ROSEBERRY Topping and the Captain Cook Monument were on my walking "to do" list for about five years.

They remained unconquered largely due to the perception that it would take too long to get there by car from York.

Had the great explorer James Cook shown such prevarication, it is fair to assume that several far flung corners of the globe would have remained uncharted.

The walk starts in Great Ayton, the village Cook called home as a young boy in the 1730s, and takes in both the iconic summit of Roseberry Topping and Captain Cook's Monument on Easby Moor.

I was pleasantly surprised to reach Great Ayton in a little over an hour (okay, five years and one hour), taking the A19/A172/A173 route.

And I was equally pleasantly surprised to find a bustling and picturesque village, having not known what to expect of our destination.

After a quick double-take at the free parking (a rarity these days), we got our bearings and set off along Newton Road, before ducking through a hole in the wall.

The path quickly takes you out of the village, but cunningly keeps Roseberry Topping out of sight for the first mile or so.

Cliff Ridge Wood is a superb interlude among the fields and paths, and is said to be something to savour in spring, when carpeted with bluebells.

Emerging from the wood into a domed field, you get a first tantalising glimpse of Roseberry Topping, with its stubbed nose and gorse-covered slopes.

But then it is gone again, until you get beyond Cliff Ridge Quarry. Then you can make a beeline for it as you rise across fields.

Before tackling the summit, there is a quaint pointed stone summer house to explore to the left. Mystery surrounds its original purpose, but it sadly now seems to be a dumping ground for picnic rubbish.

As you approach Roseberry Topping, you can see clear evidence of the 1912 rockfall that turned the peak from a perfect conical shape into the sheer face you see today.

There are three routes to the top, and all three reward you with amazing views in all directions, from the industrial works of Teesside and the North Sea, round to our next destination, Captain Cook's Monument.

The main path off the Topping takes you across a hollow and then steeply up to Newton Moor. It is worth pausing for breath and turning round to take in the zig-zagging path through to the gorse back up to the summit.

When the path levels out on Newton Moor, the wide open expanse of the North York Moors - turning into a purple heather haze on this late summer excursion - stretches out to the left and Roseberry Topping remains a dominant feature on the right.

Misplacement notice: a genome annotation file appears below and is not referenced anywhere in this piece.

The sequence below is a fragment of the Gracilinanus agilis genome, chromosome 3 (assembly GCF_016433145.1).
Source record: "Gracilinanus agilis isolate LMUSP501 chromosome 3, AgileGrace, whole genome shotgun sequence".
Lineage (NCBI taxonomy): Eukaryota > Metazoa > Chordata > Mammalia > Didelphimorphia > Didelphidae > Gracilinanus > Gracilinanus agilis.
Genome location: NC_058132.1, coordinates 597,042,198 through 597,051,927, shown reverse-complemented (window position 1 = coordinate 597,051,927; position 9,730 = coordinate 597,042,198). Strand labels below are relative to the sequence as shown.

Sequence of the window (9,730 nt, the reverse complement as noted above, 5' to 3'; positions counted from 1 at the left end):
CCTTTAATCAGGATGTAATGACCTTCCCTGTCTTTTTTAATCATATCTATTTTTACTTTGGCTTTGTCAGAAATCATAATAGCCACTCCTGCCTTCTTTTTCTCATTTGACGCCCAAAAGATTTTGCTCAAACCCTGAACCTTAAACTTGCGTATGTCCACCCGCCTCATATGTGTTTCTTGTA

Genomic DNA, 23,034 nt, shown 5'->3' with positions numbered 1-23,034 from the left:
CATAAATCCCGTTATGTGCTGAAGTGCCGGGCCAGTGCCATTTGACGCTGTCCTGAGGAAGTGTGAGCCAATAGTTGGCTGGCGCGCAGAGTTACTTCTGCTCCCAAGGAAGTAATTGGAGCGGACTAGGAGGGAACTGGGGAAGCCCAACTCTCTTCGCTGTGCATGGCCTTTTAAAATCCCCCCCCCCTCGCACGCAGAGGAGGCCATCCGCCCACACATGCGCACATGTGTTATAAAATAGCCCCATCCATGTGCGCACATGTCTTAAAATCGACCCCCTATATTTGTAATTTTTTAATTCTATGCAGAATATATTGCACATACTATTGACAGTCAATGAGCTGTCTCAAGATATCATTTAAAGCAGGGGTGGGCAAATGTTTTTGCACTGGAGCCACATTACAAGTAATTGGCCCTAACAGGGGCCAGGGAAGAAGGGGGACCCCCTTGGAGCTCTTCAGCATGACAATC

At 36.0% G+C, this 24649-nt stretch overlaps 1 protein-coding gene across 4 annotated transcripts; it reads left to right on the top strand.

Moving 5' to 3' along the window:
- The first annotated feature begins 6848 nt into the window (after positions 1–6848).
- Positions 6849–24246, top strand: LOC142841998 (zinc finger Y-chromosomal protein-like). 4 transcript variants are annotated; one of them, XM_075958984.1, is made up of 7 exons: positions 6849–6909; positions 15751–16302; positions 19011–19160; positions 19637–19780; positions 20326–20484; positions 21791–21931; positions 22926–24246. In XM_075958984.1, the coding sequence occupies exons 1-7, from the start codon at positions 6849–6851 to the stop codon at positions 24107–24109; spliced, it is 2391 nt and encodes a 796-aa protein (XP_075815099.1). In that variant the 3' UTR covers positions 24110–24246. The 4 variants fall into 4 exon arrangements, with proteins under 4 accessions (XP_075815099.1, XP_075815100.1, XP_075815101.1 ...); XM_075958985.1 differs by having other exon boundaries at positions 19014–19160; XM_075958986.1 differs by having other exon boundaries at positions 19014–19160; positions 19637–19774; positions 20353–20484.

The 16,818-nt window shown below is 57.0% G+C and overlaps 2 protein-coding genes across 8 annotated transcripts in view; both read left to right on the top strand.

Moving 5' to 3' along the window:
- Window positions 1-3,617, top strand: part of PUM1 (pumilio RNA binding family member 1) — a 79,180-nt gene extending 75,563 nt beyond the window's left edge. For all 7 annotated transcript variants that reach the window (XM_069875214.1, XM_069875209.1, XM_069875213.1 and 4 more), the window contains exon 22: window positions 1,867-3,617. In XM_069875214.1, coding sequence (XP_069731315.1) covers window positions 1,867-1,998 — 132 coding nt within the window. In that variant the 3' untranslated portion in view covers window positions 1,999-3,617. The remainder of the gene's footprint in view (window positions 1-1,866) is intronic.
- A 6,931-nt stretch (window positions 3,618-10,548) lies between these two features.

The ridge track, which accommodates walkers and cyclists with ease, eventually drops to Gribdale Gate car park before regaining height - and spectacular views of the walk so far - en route to the Cook Monument.

Cook, who regularly climbed Roseberry Topping as a youngster living at nearby Airey Holme Farm, is one of North Yorkshire's most famous sons, one of the great British explorers.

The former Navy captain created detailed maps of Newfoundland and then led three voyages to the Pacific Ocean, breaking new ground as the first European to reach the east coast of Australia and the Hawaiian Islands. His was also the first recorded circumnavigation of New Zealand.

The 60ft monument on Easby Moor pays tributes to his achievements and documents his untimely death on his third visit to Hawaii, "massacred at Owythee Feb 14th 1779 to the inexpressible grief of his countrymen".

It lauds him as "a man of nautical knowledge inferior to none, in zeal prudence and energy, superior to most".

As we descend back to Great Ayton, we can reflect on a circumnavigation of Cook's old stamping ground as a walk that is definitely superior to most.


* Leave the centre of Great Ayton on Newton Road. After 100 yards (1), go through gate in the wall on the right. The path goes through trees and continues by a hedge to the railway line.

* Cross the railway line and continue ahead into a field, following the edge as it rises into Cliff Ridge Wood. The path climbs diagonally to the right, leading to a field (2). Turn left to a stile and then turn right over another stile.

* Go straight ahead across a field and, at the corner, bear left to gate. The enclosed path climbs gradually towards Roseberry Topping ahead.

* A clear path crosses the side of Roseberry Topping, with offshoots to the left heading steeply up to the summit. You can stay on the lower path, which follows a fence on the right to reach the Cleveland Way. The summit can be reached by a path to the left (3).

* Our route continues to the right, rising with a wall on the right. Go through a gate at the top and go right, following signs to Gribdale. A clear path follows a wall across Newton Moor, before dropping to Gribdale Gate car park (4).

* Cross the car park and look for a path on the right signed for Kildale and the Cleveland Way. The path climbs for half a mile to Captain Cook's Monument.

* Turn right at the monument (5) and follow a path through a wall. Bear left and then stay left to head into Ayton Banks Wood, where the steep path drops to meet a track at the bottom.

* Go right to a junction and turn left, dropping to leave the woods through a gap. Go down a slope to a track and turn right. Continue ahead through gates as the track becomes a road and reaches Dikes Lane at a crossroads.

* Turn left, passing the railway station as you head downhill. At a roundabout, go right and walk back into Great Ayton.


Distance: six and a half miles

Parking: Roadside in Great Ayton or at Gribdale Gate

Refreshments: Great Ayton

Map: Ordnance Survey OL 26 North York Moors Western area